A) mom has just lost daughter, and now strangers have her daughters organs when she needs them too.

B) if you just let people chose who their organs go to when they die you could have coercion and killing.

C) the daughter’s kids now face losing both mum and grand-mum.

E) If somebody needed the organs more than mum did, do we let them die instead?

There are more things to consider to be sure, but those are the ones that popped up just based on reading that article.

Somewhere John Stossel has an interesting piece on the lack of a free market for human organs. I think the thesis is summed up as “if I’m dirt poor and have an extra kidney, why shouldn’t I be able to sell it to the highest bidder and lift my family out of poverty if that’s a risk I’m willing to take?” Which brings a whole new realm of ethical considerations to ponder

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April 18th, 2008 at 4:15 am

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How can you afford to live there?

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Another Boing Boing find. This one is a nifty mapping tool of affordability for housing + transportation costs. It would be better if you could plug in some of your own numbers, but the theory is that they take a look at both housing and transportation costs for a bunch of metro areas and tell you which neighborhoods are actually more affordable. That is, if you’re saving $150 on mortgage by living in the ‘burbs but spending an extra $250 on gas it may not be the better place for you.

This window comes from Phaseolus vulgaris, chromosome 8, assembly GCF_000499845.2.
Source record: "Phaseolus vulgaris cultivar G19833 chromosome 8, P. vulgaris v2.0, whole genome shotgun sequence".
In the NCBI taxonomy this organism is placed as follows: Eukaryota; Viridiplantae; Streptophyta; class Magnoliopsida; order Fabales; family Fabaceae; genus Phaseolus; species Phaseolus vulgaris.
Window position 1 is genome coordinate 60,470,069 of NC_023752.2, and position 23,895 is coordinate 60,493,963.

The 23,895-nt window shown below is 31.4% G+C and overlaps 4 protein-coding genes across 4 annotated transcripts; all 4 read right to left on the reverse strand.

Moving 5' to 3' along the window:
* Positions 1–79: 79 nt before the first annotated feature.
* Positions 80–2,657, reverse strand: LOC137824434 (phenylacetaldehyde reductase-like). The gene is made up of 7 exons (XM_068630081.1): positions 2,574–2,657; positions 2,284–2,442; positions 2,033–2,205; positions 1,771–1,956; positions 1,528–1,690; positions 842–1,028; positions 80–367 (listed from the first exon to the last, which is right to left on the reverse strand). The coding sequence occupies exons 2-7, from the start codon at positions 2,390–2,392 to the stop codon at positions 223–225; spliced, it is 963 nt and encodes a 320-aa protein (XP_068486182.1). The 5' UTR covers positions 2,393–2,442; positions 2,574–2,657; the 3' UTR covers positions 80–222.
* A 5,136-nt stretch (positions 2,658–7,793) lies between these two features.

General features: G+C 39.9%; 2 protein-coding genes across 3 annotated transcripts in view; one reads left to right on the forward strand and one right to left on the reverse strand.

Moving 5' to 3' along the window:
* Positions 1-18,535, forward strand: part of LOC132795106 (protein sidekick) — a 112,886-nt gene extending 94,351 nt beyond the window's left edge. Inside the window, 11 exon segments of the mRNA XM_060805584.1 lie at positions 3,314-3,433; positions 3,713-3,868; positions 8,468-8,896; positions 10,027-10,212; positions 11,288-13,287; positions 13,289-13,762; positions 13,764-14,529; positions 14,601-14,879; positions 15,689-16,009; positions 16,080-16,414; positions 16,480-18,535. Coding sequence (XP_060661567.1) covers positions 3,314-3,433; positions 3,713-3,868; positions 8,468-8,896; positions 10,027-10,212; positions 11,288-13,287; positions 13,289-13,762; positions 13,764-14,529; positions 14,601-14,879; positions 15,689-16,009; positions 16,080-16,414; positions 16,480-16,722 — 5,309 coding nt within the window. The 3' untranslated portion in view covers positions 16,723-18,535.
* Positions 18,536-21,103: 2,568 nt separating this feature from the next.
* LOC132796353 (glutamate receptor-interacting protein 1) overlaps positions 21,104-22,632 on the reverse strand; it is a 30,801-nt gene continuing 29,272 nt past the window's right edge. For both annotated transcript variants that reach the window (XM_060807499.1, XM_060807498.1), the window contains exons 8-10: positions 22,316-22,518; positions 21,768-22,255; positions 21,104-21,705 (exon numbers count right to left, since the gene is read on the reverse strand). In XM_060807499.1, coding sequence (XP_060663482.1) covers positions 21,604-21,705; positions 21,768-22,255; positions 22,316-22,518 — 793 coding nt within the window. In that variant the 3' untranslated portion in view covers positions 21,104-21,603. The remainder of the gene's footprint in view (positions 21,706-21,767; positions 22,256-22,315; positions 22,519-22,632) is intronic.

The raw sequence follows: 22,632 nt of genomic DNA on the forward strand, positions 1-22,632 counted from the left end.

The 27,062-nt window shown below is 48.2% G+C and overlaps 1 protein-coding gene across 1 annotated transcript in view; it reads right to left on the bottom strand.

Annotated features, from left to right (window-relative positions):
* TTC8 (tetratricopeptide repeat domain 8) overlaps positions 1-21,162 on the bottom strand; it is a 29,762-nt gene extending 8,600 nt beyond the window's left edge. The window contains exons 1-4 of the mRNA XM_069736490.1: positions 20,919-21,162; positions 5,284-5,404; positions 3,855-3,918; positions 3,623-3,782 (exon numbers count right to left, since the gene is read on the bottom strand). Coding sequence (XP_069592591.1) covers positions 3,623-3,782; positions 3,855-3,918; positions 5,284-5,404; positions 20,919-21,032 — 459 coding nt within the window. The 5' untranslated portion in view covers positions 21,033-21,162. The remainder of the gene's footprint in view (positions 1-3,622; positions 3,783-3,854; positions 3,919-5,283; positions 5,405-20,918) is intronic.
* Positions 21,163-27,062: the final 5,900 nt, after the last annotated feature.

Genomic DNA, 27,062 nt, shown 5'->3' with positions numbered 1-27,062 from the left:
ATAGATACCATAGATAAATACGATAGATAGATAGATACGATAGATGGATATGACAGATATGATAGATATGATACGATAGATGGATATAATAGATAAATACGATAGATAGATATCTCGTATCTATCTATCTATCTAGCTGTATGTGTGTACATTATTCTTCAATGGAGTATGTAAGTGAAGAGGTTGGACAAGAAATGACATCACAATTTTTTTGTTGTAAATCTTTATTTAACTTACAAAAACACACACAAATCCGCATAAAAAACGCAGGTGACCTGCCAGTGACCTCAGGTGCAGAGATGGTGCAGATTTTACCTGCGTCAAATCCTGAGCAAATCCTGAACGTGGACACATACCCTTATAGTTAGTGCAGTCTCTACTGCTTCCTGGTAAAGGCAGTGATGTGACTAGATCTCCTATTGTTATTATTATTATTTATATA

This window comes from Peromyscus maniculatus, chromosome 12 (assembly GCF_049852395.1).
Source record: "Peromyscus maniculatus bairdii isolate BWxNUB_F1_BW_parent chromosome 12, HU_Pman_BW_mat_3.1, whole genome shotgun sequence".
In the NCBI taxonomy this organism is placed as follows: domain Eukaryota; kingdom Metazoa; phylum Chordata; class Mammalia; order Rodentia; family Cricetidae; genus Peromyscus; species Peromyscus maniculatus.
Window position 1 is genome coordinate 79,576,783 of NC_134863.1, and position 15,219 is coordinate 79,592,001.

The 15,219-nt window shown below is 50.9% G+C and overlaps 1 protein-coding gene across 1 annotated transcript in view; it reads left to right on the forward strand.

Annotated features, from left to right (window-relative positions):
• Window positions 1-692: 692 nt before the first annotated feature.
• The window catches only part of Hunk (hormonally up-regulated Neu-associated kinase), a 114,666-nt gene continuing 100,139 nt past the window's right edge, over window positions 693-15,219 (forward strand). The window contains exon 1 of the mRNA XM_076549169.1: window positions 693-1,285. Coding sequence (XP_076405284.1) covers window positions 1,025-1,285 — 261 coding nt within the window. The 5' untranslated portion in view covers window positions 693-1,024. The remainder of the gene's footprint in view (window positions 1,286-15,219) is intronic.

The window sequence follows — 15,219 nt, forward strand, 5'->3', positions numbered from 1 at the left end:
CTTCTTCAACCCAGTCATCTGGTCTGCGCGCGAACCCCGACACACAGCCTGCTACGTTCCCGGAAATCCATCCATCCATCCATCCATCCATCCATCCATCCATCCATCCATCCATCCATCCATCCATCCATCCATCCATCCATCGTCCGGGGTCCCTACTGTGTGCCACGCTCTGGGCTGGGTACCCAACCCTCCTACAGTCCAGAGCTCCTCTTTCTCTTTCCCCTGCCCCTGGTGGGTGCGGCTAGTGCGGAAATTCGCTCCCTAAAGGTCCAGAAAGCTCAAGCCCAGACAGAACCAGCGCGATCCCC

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April 18th, 2008 at 4:04 am

Posted in Misc

Link: ‘Star Wars’ Goes Urban – Cinematical

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Mudge sent me this. Great little gallery of these pictures with Star Wars characters inserted into urban environments.

Tooling around online today, I came across these images from French photographer Cédric Delsaux. Basically, what he’s done is take Star Wars characters and vehicles, then lays them down in these dark, cold, desolate urban environments.

[From 'Star Wars' Goes Urban - Cinematical]

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April 17th, 2008 at 9:06 pm

Posted in Misc

Wall-E Featurette (for however long it lasts)

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The clip is 4 minutes, but these sort of things have a way of getting pulled down pretty quickly.